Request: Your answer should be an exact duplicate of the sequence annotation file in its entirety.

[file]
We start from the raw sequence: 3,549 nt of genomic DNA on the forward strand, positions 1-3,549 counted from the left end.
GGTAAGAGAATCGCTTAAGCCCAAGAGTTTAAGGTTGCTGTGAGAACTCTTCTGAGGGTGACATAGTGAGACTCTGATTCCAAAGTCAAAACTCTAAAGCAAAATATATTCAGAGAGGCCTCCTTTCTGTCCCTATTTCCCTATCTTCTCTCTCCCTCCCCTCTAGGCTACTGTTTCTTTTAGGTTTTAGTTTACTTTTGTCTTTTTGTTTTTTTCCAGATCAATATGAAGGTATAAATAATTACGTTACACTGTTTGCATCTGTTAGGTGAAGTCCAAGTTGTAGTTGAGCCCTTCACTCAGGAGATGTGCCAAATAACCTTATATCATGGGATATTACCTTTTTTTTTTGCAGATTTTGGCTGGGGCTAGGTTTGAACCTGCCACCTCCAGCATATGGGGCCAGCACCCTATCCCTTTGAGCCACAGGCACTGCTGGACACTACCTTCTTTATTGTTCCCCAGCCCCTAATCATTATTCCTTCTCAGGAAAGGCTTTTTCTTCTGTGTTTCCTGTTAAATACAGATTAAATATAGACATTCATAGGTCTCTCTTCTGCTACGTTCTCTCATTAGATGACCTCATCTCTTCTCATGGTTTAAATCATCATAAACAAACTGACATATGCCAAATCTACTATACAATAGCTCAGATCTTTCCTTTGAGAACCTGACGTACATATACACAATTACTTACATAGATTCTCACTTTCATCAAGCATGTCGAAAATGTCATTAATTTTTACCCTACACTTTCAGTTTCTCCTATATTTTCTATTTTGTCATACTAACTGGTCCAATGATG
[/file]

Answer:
We start from the raw sequence: 3,549 nt of genomic DNA on the forward strand, positions 1-3,549 counted from the left end.
GGTAAGAGAATCGCTTAAGCCCAAGAGTTTAAGGTTGCTGTGAGAACTCTTCTGAGGGTGACATAGTGAGACTCTGATTCCAAAGTCAAAACTCTAAAGCAAAATATATTCAGAGAGGCCTCCTTTCTGTCCCTATTTCCCTATCTTCTCTCTCCCTCCCCTCTAGGCTACTGTTTCTTTTAGGTTTTAGTTTACTTTTGTCTTTTTGTTTTTTTCCAGATCAATATGAAGGTATAAATAATTACGTTACACTGTTTGCATCTGTTAGGTGAAGTCCAAGTTGTAGTTGAGCCCTTCACTCAGGAGATGTGCCAAATAACCTTATATCATGGGATATTACCTTTTTTTTTTGCAGATTTTGGCTGGGGCTAGGTTTGAACCTGCCACCTCCAGCATATGGGGCCAGCACCCTATCCCTTTGAGCCACAGGCACTGCTGGACACTACCTTCTTTATTGTTCCCCAGCCCCTAATCATTATTCCTTCTCAGGAAAGGCTTTTTCTTCTGTGTTTCCTGTTAAATACAGATTAAATATAGACATTCATAGGTCTCTCTTCTGCTACGTTCTCTCATTAGATGACCTCATCTCTTCTCATGGTTTAAATCATCATAAACAAACTGACATATGCCAAATCTACTATACAATAGCTCAGATCTTTCCTTTGAGAACCTGACGTACATATACACAATTACTTACATAGATTCTCACTTTCATCAAGCATGTCGAAAATGTCATTAATTTTTACCCTACACTTTCAGTTTCTCCTATATTTTCTATTTTGTCATACTAACTGGTCCAATGATG